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Flyers Analysis: 3 Observations from Blowout Loss to Capitals

Manav Khandelwal is a credentialed Flyers reporter for Main Line Media News. To follow him on Twitter, click here. To check out his full game report from last night, click here.

The Philadelphia Flyers may have hit rock-bottom in last night’s 7-0 loss to the Ovechkin-less Washington Capitals. After the game, Claude Giroux’s first two words to the media were “It’s embarrassing,” which describes how the team felt after the final horn sounded, ending the 3rd period.

Here are three observations from Friday night:

1. Flyers Are Still Dumping and Chasing

Flyers don’t win battles in front of the net (via CBSPhilly)

When the Flyers fired head coach Peter Laviolette, they did it with the hope that a new system and a new take on hockey would reinvigorate this team. Instead, they have seen much of the same offensively under Craig Berube.

The Flyers have been dumping and chasing for several years now; in 2010, when they went to the Stanley Cup, it was certainly in style, and it turned into a lot of goals for the Flyers. One of the big defenseman would dump the puck, an energetic forward would beat a defender to the spot and then make a beautiful centering pass for a quick shot and goal. That script, that scheme just doesn’t work for this team any more.

General Manager Paul Holmgren put it best: “It just seemed like we’re afraid to play the game right now, afraid to make plays, afraid to battle for pucks, afraid to skate after pucks.”

This team cannot dump and chase because they don’t use their speed to win the pucks along the boards, and if they do somehow win the puck, they are unable to control the puck under pressure. With the amount of puck-passing wingers Holmgren has assembled, it just doesn’t stand to reason that they should continue to dump and chase. Why not follow the Capitals mold? Work the puck up the ice, set up in the offensive zone, pass it around until you either create a mismatch in front of the net or get an open shooting lane. The Flyers have the players to make that type of scheme work (Giroux, Lecavalier, Downie, Simmonds, Hartnell), but they refuse to change.

It is baffling.

2. Turnovers Will Be the Downfall of This Team

Flyers left Mason out to dry (via SBNation)

As inconsistent as this team has been offensively, fantastic goalie play, especially from Steve Mason, has kept the Flyers in game after game. He’s stopped great slapshots from the point, can take anyone 1-on-1 on a breakaway, and even knows how to clear a rebound that lands right in front of the net.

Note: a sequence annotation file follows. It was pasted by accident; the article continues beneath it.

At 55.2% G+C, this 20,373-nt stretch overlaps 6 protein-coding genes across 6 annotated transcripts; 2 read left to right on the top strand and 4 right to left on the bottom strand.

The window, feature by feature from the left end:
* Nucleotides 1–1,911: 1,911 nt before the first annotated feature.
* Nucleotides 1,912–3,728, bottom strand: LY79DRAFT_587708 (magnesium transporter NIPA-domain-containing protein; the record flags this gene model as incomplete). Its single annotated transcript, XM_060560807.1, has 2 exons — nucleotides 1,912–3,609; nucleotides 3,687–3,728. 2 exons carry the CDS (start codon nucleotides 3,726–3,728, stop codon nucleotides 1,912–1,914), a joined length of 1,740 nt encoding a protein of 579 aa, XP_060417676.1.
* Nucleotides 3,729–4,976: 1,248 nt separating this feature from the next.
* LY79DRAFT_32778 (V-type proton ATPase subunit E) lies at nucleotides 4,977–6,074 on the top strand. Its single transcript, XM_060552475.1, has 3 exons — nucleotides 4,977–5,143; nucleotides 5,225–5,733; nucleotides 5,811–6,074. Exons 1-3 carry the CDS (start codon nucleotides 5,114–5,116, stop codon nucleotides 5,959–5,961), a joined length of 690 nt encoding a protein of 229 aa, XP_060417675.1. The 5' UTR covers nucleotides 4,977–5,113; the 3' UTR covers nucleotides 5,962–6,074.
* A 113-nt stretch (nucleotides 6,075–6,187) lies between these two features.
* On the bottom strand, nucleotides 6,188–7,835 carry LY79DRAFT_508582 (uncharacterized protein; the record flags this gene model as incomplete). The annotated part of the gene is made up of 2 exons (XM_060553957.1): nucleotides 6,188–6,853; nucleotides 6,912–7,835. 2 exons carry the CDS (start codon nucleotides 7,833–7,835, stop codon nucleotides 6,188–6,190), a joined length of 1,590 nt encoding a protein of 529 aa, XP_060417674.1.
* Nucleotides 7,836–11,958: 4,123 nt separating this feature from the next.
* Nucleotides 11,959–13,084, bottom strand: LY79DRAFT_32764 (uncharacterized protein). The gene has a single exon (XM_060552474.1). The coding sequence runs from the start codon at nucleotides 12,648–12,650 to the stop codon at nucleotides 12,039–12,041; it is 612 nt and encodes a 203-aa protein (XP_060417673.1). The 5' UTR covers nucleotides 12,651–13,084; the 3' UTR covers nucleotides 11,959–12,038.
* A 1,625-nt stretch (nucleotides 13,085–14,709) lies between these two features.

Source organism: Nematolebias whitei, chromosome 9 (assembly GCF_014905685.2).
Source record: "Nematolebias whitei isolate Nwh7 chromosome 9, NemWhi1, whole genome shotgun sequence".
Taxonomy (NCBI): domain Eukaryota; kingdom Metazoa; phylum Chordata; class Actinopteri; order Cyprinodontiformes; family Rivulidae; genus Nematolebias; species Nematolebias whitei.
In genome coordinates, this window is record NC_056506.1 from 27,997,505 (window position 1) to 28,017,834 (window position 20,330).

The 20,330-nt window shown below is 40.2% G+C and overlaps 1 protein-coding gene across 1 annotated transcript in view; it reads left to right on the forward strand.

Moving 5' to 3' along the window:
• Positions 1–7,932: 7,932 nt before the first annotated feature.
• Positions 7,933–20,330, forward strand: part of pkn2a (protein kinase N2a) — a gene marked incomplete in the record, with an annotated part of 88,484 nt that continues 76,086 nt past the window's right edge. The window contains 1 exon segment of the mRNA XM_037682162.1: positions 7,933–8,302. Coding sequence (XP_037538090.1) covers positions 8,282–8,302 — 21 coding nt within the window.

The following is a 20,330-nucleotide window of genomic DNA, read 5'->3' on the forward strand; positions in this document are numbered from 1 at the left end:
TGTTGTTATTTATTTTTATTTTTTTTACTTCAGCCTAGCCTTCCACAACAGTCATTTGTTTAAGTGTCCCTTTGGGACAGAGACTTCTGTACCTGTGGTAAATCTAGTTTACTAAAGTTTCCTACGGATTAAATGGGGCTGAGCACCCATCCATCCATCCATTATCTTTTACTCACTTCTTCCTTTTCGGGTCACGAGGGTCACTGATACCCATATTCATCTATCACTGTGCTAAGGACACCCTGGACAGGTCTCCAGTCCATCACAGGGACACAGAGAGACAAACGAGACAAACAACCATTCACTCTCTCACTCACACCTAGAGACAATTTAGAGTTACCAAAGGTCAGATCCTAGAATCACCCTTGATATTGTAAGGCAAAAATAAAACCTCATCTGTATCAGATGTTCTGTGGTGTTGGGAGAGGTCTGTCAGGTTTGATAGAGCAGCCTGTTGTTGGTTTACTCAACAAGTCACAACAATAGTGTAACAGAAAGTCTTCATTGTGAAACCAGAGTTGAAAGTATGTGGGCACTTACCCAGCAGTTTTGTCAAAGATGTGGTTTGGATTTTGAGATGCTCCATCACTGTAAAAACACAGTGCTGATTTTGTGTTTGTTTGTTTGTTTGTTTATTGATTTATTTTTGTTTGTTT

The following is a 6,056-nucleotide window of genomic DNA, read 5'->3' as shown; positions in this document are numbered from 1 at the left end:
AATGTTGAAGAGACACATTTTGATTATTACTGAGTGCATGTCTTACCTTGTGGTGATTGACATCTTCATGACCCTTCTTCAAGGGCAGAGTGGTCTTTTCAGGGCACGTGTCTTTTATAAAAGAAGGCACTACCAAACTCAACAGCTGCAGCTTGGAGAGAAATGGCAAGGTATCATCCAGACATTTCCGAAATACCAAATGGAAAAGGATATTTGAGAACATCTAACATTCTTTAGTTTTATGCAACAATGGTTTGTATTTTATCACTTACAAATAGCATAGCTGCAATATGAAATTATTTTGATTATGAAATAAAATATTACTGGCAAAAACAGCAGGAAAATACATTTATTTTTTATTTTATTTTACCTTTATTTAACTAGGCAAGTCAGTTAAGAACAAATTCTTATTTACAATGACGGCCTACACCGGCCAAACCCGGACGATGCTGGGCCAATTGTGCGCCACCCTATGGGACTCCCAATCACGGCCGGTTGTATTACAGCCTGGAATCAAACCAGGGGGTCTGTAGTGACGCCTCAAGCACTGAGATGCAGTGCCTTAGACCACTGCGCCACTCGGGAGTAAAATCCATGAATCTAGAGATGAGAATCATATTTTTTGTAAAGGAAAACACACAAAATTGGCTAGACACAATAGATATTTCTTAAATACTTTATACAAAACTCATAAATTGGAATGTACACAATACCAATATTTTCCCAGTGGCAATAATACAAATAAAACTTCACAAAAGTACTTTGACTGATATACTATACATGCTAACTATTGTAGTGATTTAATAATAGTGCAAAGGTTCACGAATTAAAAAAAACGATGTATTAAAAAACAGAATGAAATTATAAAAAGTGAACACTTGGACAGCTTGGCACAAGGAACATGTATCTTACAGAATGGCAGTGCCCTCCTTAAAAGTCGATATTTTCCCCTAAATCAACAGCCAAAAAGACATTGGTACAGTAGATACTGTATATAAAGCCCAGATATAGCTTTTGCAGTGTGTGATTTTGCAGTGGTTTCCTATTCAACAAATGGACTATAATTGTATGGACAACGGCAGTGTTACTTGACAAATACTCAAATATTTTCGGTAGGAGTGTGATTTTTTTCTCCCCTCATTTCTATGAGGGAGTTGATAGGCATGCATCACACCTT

The problem? His defense does everything it can to make his job harder. Last night, out of the Capitals’ seven goals, five were the result of Flyers’ turnovers and three came off of rebounds.

The epitome of all that was the 3rd goal of the night, the second of the 2nd period, when Brayden Schenn took a clean pass at the point but fumbled it, allowing Joel Ward to scoop it up and race down the ice. The Caps had a 3-on-2 advantage, and Mikhail Grabovsky came right up the middle, took a pass from Ward, and . . . got stuffed by Steve Mason. Of course, however, the Flyers defensemen, notably Mark Streit, took their time getting back up the ice, so the Caps were able to keep the puck in the Flyers zone until Streit passed a rebound right onto the stick of Jason Chimera, who buried a wrister past a helpless Mason.

The Flyers need to be more careful with the puck, or else they will find themselves in bad positions game after game. And, as you know, they don’t exactly respond to adversity very well.

3. Flyers Do Need A “Culture Change”

Fights like this one are not good for hockey (via Getty Images)

When the Inquirer’s Mike Sielski asked Ed Snider about a culture change, and then wrote his recent column on the trade for Steve Downie that suggests more of the same from this organization, it got me thinking: Friday night’s game against Washington is a great opportunity for the Flyers to play inspired, clean hockey and for them to prove Mike wrong, that they are capable of change.

Boy was I wrong.

After being embarrassed through the first two-and-a-quarter periods by a team missing its best player, the Flyers snapped; with two 10-minute misconducts already, one from Zac Rinaldo and the other from Downie, the Flyers took one look at the 7-0 scoreboard and came after the Capitals. Four fights broke out at once, with Simmonds, Schenn, and Lecavalier all finding their own Capital to bash. All three got five-minute majors, and Schenn even got a ten-minute misconduct for a second instigation.

The worst of the bunch, however, was goalie Ray Emery, who sprinted halfway down the ice to fight Caps goalie Brayden Holtby, who clearly wanted nothing to do with the fight. While Emery said “I don’t ever mean for anyone to get hurt,” something he was definitely being honest about, the fact that he continued to punch Holtby while he was down on the ice is a little disturbing. Anyone can understand the frustration he had been dealing with, but to show it in that manner was inexplicable.

The only answer after something like that is an organizational culture that needs to be done away with: if you can’t beat them, fight them. Instead of skating harder to the net and winning 1-on-1 battles for the puck,  the Flyers decided to drop the gloves to show they had “heart.” That is not how you win games, it is how you gain a negative reputation.

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Categories: Editorial, Flyers

Author:Manav Khandelwal

I am the founder of Khandyman Sports, and follow all Philadelphia pro sports teams religiously. I also write for the Hoop76, covering the Sixers for ESPN, and am a credentialed Flyers reporter for Main Line Media News.

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